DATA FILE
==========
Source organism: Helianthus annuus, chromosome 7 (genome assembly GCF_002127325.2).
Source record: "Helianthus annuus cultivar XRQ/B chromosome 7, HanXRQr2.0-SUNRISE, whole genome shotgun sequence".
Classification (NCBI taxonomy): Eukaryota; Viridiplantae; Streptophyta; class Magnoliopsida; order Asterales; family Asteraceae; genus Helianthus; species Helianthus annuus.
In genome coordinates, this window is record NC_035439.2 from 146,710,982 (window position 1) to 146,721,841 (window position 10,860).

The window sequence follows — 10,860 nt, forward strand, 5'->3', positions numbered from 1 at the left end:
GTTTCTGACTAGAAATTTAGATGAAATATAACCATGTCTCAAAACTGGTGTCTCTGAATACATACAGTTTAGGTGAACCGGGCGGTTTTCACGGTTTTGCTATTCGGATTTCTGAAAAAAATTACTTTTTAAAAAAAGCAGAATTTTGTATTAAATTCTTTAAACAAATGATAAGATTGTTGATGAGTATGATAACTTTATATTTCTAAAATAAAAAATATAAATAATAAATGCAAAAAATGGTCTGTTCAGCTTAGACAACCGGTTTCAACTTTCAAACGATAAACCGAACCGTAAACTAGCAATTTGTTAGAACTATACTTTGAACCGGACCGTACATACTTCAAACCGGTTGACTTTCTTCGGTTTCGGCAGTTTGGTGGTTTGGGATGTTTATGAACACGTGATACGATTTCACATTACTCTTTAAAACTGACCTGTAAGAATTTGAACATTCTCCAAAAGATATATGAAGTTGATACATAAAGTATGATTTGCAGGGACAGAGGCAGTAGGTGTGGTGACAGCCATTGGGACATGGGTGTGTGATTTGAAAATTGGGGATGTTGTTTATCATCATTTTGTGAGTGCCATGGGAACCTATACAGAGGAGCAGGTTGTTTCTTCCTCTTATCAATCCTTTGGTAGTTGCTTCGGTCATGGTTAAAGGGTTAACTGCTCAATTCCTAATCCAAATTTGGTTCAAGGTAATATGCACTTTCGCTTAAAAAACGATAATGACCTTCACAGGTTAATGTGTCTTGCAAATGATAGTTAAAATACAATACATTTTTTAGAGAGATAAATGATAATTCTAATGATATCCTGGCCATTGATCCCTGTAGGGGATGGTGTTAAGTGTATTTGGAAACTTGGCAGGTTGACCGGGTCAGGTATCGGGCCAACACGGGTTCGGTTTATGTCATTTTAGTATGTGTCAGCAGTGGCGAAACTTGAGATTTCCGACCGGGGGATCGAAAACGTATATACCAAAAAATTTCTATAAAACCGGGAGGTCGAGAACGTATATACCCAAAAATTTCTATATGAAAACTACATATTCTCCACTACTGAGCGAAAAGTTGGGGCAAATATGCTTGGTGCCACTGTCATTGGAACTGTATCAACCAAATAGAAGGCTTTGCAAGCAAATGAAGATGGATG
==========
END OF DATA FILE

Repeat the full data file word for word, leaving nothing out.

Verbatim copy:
Source organism: Helianthus annuus, chromosome 7 (genome assembly GCF_002127325.2).
Source record: "Helianthus annuus cultivar XRQ/B chromosome 7, HanXRQr2.0-SUNRISE, whole genome shotgun sequence".
Classification (NCBI taxonomy): Eukaryota; Viridiplantae; Streptophyta; class Magnoliopsida; order Asterales; family Asteraceae; genus Helianthus; species Helianthus annuus.
In genome coordinates, this window is record NC_035439.2 from 146,710,982 (window position 1) to 146,721,841 (window position 10,860).

The window sequence follows — 10,860 nt, forward strand, 5'->3', positions numbered from 1 at the left end:
GTTTCTGACTAGAAATTTAGATGAAATATAACCATGTCTCAAAACTGGTGTCTCTGAATACATACAGTTTAGGTGAACCGGGCGGTTTTCACGGTTTTGCTATTCGGATTTCTGAAAAAAATTACTTTTTAAAAAAAGCAGAATTTTGTATTAAATTCTTTAAACAAATGATAAGATTGTTGATGAGTATGATAACTTTATATTTCTAAAATAAAAAATATAAATAATAAATGCAAAAAATGGTCTGTTCAGCTTAGACAACCGGTTTCAACTTTCAAACGATAAACCGAACCGTAAACTAGCAATTTGTTAGAACTATACTTTGAACCGGACCGTACATACTTCAAACCGGTTGACTTTCTTCGGTTTCGGCAGTTTGGTGGTTTGGGATGTTTATGAACACGTGATACGATTTCACATTACTCTTTAAAACTGACCTGTAAGAATTTGAACATTCTCCAAAAGATATATGAAGTTGATACATAAAGTATGATTTGCAGGGACAGAGGCAGTAGGTGTGGTGACAGCCATTGGGACATGGGTGTGTGATTTGAAAATTGGGGATGTTGTTTATCATCATTTTGTGAGTGCCATGGGAACCTATACAGAGGAGCAGGTTGTTTCTTCCTCTTATCAATCCTTTGGTAGTTGCTTCGGTCATGGTTAAAGGGTTAACTGCTCAATTCCTAATCCAAATTTGGTTCAAGGTAATATGCACTTTCGCTTAAAAAACGATAATGACCTTCACAGGTTAATGTGTCTTGCAAATGATAGTTAAAATACAATACATTTTTTAGAGAGATAAATGATAATTCTAATGATATCCTGGCCATTGATCCCTGTAGGGGATGGTGTTAAGTGTATTTGGAAACTTGGCAGGTTGACCGGGTCAGGTATCGGGCCAACACGGGTTCGGTTTATGTCATTTTAGTATGTGTCAGCAGTGGCGAAACTTGAGATTTCCGACCGGGGGATCGAAAACGTATATACCAAAAAATTTCTATAAAACCGGGAGGTCGAGAACGTATATACCCAAAAATTTCTATATGAAAACTACATATTCTCCACTACTGAGCGAAAAGTTGGGGCAAATATGCTTGGTGCCACTGTCATTGGAACTGTATCAACCAAATAGAAGGCTTTGCAAGCAAATGAAGATGGATG